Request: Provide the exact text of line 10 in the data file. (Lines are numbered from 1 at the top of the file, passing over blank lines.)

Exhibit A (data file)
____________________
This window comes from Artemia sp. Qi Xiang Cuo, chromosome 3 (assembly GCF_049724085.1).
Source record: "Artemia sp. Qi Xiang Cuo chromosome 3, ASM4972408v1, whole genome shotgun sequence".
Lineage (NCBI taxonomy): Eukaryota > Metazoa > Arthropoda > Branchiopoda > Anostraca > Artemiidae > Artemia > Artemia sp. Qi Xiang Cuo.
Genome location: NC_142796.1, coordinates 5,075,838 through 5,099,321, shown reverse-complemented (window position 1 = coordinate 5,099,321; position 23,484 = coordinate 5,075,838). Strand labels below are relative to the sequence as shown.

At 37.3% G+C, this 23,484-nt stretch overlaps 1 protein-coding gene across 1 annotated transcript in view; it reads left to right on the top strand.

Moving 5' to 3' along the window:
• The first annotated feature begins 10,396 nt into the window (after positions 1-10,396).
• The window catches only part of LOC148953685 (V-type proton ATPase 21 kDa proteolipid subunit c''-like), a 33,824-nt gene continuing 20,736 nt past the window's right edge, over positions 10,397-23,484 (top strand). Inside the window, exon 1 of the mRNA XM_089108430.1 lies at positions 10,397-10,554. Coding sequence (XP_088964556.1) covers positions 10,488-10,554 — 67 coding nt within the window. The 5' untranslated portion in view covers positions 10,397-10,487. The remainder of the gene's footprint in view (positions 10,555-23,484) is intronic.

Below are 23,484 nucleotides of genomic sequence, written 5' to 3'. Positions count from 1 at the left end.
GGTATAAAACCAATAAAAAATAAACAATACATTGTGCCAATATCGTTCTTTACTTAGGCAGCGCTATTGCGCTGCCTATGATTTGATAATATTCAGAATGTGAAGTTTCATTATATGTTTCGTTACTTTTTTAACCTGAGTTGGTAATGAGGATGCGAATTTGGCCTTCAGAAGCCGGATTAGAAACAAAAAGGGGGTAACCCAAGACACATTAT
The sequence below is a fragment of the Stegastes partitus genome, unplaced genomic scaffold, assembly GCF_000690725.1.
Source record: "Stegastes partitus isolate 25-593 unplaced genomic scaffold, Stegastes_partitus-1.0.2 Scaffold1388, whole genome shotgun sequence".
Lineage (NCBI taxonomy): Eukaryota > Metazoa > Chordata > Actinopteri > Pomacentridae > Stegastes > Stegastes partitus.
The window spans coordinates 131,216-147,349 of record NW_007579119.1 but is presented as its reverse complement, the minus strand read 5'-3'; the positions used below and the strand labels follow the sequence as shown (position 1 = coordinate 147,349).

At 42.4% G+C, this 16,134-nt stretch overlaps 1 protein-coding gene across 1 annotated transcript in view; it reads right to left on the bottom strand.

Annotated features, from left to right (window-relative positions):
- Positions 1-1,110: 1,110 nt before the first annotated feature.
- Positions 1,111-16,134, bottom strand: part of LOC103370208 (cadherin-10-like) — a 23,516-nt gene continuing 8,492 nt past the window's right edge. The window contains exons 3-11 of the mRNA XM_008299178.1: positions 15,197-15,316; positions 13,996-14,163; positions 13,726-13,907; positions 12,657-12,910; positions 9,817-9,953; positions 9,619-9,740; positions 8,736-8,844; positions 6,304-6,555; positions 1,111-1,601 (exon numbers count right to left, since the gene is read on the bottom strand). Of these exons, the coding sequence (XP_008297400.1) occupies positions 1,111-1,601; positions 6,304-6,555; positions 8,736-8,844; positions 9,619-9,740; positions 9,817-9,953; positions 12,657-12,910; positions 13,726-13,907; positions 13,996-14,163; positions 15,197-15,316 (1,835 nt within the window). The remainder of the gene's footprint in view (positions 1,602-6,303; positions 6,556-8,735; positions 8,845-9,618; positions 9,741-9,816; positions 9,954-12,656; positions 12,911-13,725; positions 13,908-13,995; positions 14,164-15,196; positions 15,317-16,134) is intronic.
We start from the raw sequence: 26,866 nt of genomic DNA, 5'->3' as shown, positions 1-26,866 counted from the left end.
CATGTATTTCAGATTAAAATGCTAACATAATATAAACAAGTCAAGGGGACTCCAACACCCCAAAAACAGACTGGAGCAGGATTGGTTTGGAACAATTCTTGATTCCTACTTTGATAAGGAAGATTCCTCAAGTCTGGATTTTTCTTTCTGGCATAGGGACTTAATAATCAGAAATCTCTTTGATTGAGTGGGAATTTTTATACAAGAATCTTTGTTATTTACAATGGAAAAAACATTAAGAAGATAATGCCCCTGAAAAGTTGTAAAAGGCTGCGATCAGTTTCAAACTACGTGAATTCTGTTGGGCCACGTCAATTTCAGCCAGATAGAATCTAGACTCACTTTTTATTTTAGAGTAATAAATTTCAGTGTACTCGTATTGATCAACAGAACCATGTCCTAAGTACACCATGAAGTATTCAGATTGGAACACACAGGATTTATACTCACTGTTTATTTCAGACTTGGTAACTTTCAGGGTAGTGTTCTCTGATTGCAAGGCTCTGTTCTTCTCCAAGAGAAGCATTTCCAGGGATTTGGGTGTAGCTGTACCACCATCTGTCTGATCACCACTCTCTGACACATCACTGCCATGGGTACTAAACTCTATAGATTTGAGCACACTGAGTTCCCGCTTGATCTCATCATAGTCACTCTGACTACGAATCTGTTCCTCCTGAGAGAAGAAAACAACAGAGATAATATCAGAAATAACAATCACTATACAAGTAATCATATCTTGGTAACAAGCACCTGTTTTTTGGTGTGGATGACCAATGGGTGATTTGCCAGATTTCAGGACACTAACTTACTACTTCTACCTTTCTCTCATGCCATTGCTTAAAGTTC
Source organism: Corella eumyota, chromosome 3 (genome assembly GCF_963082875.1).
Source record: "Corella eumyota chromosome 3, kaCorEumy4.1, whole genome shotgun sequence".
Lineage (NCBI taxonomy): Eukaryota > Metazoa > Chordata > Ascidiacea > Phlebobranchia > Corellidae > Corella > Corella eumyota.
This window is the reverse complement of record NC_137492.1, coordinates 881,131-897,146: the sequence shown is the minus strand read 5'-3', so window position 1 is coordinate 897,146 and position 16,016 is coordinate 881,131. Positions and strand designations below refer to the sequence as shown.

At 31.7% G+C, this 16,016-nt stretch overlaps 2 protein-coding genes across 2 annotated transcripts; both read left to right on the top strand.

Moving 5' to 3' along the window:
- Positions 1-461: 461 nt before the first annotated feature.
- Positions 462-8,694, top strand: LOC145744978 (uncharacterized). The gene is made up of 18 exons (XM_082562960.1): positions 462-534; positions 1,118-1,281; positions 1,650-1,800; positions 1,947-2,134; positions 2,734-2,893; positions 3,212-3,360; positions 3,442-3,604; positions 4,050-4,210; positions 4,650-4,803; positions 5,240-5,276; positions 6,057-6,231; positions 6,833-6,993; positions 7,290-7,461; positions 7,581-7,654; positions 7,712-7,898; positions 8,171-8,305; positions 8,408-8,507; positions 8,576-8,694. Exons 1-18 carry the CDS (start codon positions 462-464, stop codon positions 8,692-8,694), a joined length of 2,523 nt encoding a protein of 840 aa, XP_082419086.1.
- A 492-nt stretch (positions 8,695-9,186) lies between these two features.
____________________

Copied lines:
GGTATAAAACCAATAAAAAATAAACAATACATTGTGCCAATATCGTTCTTTACTTAGGCAGCGCTATTGCGCTGCCTATGATTTGATAATATTCAGAATGTGAAGTTTCATTATATGTTTCGTTACTTTTTTAACCTGAGTTGGTAATGAGGATGCGAATTTGGCCTTCAGAAGCCGGATTAGAAACAAAAAGGGGGTAACCCAAGACACATTAT